For Frieze New York 2017, Galerie Lelong will highlight six artists renowned for their socially engaged practices: McArthur Binion, Alfredo Jaar, Samuel Levi Jones, Nalini Malani, Hélio Oiticica, and Nancy Spero. These artists, whose transgressive approaches to art-making focus on marginalized voices and subjects, speak to the current political climate with profound urgency.
The booth will feature feminist artist Nancy Spero’s Sheela-Na-Gig At Home (1996), one of her first sculptural works and her only installation dedicated to the European female fertility goddess, Sheela-Na-Gig. This presentation is a powerful demonstration of the artist’s lifelong commitment to reclaiming female archetypes and historical protagonists. It coincides with Spero’s solo exhibition at the gallery, featuring the first-ever U.S. installation of her large-scale, three-dimensional sculpture Maypole: Take No Prisoners (2007), along with a selection of works on paper from The War Series.
Other highlights include Alfredo Jaar’s neon Be Afraid of the Enormity of the Possible (2015), which subverts the passive naivete of the viewer’s gaze. Disguised as an optimistic inspirational quote, the work actually draws from Emil Cioran’s nihilistic book A Short History of Decay, warning against the ever-present possibility of destruction.
Continuing with the booth’s themes of resistance, Samuel Levi Jones will unveil a new painting created from disassembled books – a process that invites viewers to interrogate the power structures that leave gaps within recorded history. Nalini Malani also examines history and its counter-narratives in her work. On view will be recent prints that draw from the artist’s experience as a refugee of the Partition of India, as well as the region’s legacy of colonialism and de-colonization.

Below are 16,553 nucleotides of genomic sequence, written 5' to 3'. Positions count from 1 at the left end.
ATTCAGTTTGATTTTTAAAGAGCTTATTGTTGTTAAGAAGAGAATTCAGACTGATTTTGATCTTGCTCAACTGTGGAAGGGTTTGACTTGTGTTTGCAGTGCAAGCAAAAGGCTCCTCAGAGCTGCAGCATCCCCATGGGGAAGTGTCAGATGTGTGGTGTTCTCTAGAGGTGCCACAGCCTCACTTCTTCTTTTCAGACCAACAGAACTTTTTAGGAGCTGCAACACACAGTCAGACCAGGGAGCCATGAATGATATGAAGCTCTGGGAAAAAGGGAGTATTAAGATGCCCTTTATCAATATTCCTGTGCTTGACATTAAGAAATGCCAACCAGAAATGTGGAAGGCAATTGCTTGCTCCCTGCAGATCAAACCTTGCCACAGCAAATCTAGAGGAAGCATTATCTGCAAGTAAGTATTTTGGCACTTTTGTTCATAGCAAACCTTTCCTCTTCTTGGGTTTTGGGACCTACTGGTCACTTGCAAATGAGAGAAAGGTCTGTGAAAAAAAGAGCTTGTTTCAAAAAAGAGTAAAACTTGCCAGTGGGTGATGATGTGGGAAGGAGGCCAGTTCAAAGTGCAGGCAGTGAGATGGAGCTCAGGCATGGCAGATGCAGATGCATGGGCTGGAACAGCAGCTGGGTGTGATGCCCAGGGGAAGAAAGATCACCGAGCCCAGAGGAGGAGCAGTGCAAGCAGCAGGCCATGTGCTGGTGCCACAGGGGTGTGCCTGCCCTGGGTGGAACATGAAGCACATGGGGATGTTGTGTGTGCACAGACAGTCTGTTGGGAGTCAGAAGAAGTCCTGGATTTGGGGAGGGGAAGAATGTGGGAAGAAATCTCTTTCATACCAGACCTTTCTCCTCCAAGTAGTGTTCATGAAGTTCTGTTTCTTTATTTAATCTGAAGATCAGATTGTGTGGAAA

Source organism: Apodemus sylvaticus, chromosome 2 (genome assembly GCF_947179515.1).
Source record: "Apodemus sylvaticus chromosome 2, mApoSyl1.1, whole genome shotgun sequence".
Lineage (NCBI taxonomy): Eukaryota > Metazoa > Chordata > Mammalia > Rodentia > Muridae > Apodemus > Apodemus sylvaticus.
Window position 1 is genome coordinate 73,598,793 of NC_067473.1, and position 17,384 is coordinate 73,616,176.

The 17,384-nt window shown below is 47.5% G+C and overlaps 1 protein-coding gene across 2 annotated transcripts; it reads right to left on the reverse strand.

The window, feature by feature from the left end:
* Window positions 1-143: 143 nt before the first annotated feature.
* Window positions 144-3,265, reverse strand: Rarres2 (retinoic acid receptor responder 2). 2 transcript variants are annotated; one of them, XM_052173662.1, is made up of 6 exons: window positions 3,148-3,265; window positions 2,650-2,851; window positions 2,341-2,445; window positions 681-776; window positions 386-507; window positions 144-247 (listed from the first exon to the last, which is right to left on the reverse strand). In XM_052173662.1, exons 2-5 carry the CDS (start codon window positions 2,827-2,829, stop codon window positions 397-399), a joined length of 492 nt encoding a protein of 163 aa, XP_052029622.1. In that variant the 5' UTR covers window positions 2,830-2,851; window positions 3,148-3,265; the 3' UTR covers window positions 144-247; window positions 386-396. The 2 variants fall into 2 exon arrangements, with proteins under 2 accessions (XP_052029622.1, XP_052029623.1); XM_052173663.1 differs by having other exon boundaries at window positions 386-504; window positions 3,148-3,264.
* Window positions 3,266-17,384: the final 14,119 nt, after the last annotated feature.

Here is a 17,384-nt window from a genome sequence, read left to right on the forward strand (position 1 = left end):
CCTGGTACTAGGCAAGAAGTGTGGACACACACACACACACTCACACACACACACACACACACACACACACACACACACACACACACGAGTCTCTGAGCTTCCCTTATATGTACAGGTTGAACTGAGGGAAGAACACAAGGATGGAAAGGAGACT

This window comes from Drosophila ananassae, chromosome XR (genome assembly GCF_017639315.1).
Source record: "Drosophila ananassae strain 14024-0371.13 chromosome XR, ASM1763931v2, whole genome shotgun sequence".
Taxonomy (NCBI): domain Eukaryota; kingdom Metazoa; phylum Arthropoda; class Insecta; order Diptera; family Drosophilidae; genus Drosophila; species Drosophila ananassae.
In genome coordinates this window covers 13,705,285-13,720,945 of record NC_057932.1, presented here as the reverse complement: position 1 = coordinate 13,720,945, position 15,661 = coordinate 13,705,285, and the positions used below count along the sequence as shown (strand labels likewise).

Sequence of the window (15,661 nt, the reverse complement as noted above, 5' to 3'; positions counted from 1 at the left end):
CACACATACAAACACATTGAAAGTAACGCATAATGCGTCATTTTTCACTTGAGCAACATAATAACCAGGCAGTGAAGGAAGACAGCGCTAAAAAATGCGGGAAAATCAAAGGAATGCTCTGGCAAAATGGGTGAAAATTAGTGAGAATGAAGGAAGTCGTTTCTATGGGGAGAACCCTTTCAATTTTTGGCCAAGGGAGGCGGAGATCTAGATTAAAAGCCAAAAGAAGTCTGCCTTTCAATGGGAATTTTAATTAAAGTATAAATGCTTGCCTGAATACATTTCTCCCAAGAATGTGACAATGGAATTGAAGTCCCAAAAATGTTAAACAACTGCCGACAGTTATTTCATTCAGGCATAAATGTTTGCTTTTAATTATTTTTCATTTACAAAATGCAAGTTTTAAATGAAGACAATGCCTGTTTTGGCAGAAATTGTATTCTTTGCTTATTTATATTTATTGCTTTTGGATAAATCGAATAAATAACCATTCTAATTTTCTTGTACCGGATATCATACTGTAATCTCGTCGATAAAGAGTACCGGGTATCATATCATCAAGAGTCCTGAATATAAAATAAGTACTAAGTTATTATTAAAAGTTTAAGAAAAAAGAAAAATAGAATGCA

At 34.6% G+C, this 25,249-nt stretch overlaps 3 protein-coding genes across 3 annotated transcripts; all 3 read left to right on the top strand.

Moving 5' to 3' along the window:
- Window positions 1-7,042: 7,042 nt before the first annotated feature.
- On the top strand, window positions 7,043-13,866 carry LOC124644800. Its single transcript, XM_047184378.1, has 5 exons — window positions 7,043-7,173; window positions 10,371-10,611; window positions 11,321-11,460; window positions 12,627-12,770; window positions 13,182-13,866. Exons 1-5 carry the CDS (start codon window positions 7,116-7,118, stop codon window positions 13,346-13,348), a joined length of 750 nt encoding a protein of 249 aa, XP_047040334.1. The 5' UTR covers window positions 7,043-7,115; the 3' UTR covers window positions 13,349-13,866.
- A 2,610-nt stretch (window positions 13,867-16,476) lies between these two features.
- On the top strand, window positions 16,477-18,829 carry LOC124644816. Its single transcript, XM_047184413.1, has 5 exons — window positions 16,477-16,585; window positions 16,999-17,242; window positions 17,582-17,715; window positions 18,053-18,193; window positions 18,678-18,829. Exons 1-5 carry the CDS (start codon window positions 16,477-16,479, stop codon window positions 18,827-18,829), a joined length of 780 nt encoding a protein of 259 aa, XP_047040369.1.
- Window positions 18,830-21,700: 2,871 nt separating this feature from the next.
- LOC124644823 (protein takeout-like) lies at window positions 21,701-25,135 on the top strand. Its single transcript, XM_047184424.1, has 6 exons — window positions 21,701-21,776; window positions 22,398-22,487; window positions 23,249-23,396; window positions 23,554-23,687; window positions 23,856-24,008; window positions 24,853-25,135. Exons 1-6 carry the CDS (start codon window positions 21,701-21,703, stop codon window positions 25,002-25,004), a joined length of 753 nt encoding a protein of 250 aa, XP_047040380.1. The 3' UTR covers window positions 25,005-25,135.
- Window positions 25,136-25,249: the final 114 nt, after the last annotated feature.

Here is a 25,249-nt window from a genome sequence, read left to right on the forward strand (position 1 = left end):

The works of Brazilian artist Hélio Oiticica are a direct reaction to the alienation he experienced upon moving to New York. Oiticica’s photographs from the Cosmococa series, created in collaboration with Neville D’Almeida, reflect his interest in New York’s counterculture and his desire to merge art and life as a rebellion against forces of social conditioning.
A new painting by McArthur Binion will also be on view. Binion focuses on autobiographical abstraction that explores his personal history as an African American as well as his individual identity through sublimely patterned works that, upon close inspection, reveal layers of depth. The artist’s practice continues the conversation on historical notions of Minimalism. His work has garnered much international attention recently and will be included in the 2017 Venice Biennale’s central exhibition, VIVA ARTE VIVA.
Art Fair Location
Randall’s Island Park
New York, NY 10035
Preview: Thursday, May 4
Friday, May 5: 11am-6pm
Saturday, May 6: 11am-7pm
Sunday, May 7: 11am-6pm